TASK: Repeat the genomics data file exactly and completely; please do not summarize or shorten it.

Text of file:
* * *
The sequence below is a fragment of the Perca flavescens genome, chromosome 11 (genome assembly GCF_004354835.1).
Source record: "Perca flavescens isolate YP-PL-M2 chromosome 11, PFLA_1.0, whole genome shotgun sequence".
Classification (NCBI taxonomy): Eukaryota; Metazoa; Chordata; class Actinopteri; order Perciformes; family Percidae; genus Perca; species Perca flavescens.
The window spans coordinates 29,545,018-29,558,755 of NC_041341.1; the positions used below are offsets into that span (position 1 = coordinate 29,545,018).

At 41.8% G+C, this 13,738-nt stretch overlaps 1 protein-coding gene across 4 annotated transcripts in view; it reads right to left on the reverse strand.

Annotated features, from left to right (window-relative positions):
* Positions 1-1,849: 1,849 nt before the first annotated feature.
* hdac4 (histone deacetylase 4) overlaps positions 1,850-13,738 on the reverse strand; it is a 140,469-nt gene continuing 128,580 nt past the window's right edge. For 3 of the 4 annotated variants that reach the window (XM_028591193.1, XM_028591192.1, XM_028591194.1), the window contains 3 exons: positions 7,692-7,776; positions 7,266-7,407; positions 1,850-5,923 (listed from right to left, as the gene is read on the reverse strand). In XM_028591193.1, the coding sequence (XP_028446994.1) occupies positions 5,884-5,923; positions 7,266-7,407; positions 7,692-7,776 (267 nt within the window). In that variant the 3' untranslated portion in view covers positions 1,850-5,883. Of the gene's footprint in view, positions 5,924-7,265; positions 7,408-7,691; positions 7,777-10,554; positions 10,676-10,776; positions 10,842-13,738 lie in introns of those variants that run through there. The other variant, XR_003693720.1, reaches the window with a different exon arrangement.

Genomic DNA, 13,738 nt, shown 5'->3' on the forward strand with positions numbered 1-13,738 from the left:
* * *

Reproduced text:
The sequence below is a fragment of the Perca flavescens genome, chromosome 11 (genome assembly GCF_004354835.1).
Source record: "Perca flavescens isolate YP-PL-M2 chromosome 11, PFLA_1.0, whole genome shotgun sequence".
Classification (NCBI taxonomy): Eukaryota; Metazoa; Chordata; class Actinopteri; order Perciformes; family Percidae; genus Perca; species Perca flavescens.
The window spans coordinates 29,545,018-29,558,755 of NC_041341.1; the positions used below are offsets into that span (position 1 = coordinate 29,545,018).

At 41.8% G+C, this 13,738-nt stretch overlaps 1 protein-coding gene across 4 annotated transcripts in view; it reads right to left on the reverse strand.

Annotated features, from left to right (window-relative positions):
* Positions 1-1,849: 1,849 nt before the first annotated feature.
* hdac4 (histone deacetylase 4) overlaps positions 1,850-13,738 on the reverse strand; it is a 140,469-nt gene continuing 128,580 nt past the window's right edge. For 3 of the 4 annotated variants that reach the window (XM_028591193.1, XM_028591192.1, XM_028591194.1), the window contains 3 exons: positions 7,692-7,776; positions 7,266-7,407; positions 1,850-5,923 (listed from right to left, as the gene is read on the reverse strand). In XM_028591193.1, the coding sequence (XP_028446994.1) occupies positions 5,884-5,923; positions 7,266-7,407; positions 7,692-7,776 (267 nt within the window). In that variant the 3' untranslated portion in view covers positions 1,850-5,883. Of the gene's footprint in view, positions 5,924-7,265; positions 7,408-7,691; positions 7,777-10,554; positions 10,676-10,776; positions 10,842-13,738 lie in introns of those variants that run through there. The other variant, XR_003693720.1, reaches the window with a different exon arrangement.

Genomic DNA, 13,738 nt, shown 5'->3' on the forward strand with positions numbered 1-13,738 from the left: